Kenosha mayor calls Walker's casino rejection 'bogus'
Around Kenosha Friday, similar words hung on the minds and lips of people hearing the news Governor Walker rejected the Menominee tribe's planned casino.
\"Yeah, I'm disappointed,\" resident Terry Wetley said. \"I'm extremely disappointed.\"
\"Sadness is definitely shared among us,\" resident Kelli Rossow said.
Governor Walker's office released a statement Friday morning saying the risk to taxpayers statewide was too great to approve the project at the old Dairyland Race Track. Rossow can't help but think what could have been.
\"It's an opportunity that's hard to replace,\" Rossow said. \"Those numbers... Thousands of jobs. Where is that going to come from again?\"
The tribe predicted the casino project would generate thousands of construction and permanent jobs. Those could have helped community with unemployment around six percent and Racine, which has the highest rate in the state.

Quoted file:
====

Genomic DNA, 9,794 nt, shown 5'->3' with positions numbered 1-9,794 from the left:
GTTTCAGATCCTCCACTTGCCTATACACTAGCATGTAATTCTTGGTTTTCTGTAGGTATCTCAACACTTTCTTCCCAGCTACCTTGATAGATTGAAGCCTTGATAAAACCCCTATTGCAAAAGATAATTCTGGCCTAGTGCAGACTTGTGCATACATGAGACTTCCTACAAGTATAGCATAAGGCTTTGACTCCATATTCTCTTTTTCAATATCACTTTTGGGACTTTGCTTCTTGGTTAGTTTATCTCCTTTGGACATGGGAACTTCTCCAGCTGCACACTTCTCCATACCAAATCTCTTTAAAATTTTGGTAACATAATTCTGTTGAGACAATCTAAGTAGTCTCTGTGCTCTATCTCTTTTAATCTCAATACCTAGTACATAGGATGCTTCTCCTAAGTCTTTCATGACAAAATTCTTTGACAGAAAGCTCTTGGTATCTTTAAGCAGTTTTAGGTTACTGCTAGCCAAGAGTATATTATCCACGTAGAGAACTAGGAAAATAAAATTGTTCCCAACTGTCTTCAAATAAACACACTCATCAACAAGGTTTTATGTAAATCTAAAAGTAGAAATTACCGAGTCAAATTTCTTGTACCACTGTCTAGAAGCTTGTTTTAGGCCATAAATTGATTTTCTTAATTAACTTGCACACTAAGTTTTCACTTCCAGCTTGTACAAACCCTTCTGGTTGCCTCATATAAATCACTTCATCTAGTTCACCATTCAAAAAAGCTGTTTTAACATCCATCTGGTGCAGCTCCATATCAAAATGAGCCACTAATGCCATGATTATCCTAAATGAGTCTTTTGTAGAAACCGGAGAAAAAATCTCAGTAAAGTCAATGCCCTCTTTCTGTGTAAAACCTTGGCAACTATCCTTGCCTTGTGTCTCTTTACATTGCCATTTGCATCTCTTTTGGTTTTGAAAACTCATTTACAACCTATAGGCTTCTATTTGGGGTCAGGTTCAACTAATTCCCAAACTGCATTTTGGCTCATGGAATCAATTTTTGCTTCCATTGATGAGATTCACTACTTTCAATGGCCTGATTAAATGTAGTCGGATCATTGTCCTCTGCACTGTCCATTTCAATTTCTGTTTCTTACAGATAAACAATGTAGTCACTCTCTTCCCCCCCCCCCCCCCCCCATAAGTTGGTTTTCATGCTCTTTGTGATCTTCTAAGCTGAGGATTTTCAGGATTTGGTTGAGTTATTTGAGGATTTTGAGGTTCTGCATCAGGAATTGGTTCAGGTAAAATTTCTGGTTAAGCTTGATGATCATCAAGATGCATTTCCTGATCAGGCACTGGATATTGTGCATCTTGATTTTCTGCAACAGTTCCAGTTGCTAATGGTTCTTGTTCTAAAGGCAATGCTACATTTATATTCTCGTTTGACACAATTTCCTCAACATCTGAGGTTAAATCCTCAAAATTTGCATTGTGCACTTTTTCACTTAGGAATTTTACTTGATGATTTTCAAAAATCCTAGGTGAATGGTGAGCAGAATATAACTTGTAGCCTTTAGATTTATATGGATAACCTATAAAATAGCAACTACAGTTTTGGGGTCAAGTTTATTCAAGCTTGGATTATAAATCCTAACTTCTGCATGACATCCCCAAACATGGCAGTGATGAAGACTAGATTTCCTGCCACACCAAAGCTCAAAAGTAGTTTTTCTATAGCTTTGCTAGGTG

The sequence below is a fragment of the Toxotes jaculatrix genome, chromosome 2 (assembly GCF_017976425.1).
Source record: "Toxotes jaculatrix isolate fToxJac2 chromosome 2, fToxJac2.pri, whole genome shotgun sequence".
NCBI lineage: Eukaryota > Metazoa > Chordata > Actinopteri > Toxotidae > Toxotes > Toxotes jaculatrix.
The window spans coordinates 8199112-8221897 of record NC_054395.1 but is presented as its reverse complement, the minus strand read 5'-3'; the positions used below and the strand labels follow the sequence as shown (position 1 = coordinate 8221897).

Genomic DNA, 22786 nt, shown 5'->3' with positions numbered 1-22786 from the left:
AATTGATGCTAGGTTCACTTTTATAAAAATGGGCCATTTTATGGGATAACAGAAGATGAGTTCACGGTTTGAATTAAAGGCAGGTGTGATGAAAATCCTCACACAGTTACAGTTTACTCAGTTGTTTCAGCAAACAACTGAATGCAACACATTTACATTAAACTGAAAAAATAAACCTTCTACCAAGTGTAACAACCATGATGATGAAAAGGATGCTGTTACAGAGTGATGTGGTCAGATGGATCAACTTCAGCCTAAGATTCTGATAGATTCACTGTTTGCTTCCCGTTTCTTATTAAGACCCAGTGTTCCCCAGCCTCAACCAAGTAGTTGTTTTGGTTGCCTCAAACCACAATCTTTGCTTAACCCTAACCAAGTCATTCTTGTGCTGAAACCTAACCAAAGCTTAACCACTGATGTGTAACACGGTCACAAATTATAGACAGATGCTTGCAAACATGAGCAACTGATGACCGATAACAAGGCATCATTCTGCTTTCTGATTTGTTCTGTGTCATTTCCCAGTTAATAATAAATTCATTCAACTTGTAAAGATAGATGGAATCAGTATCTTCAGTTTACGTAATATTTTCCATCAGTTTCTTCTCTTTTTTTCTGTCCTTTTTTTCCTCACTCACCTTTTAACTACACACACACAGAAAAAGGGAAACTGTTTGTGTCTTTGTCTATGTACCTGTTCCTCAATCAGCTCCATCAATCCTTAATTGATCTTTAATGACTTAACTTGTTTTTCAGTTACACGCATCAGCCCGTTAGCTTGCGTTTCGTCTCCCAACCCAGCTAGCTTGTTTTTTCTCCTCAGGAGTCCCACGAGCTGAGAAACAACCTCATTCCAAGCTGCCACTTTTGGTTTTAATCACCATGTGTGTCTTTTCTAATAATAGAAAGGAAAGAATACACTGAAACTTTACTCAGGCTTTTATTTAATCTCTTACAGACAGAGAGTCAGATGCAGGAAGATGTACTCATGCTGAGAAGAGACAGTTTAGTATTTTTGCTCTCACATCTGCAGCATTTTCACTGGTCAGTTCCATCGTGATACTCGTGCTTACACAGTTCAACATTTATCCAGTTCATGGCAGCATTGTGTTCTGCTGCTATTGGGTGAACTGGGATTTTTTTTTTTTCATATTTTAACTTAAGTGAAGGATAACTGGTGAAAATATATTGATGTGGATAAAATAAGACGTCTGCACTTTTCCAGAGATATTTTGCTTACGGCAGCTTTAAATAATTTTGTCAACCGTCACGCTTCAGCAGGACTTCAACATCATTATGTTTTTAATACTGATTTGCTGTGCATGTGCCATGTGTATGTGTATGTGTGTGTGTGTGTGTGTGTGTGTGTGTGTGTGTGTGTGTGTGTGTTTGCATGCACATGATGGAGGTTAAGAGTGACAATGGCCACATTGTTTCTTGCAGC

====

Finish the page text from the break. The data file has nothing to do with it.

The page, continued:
\"It was going to bring money, it was going to bring jobs, it was going to bring a lot of opportunities to this area and [Walker] just basically shut the door on it,\" Wetley said.
Kenosha mayor Keith Bosman found out through a phone call from the governor's administrative secretary who didn't explain the decision in the brief conversation. But the mayor doesn't think Walker's concerns over taxpayer's needing to make up other tribe's losses holds water.
\"You've got an opportunity for $800 million worth of investment and hundreds if not thousands of jobs and you're saying there's too much risk associated with this? I think that's bogus,\" Bosman said.
The mayor thinks Kenosha will bounce back, citing the area's new Amazon facility and other industry coming soon. But Bosman says the Menominee tribe is the biggest loser.
\"They've worked on this for years,\" Bosman said. \"They're the most impoverished tribe in the state of Wisconsin. I don't see them recovering.\"
Bosman still has hope the governor will reconsider his decision, adding nothing is set in stone until he sees a signature on paper.
\"If we work another month is there a way that the governor might change his mind,\" Bosman asked. \"There's always hope.\"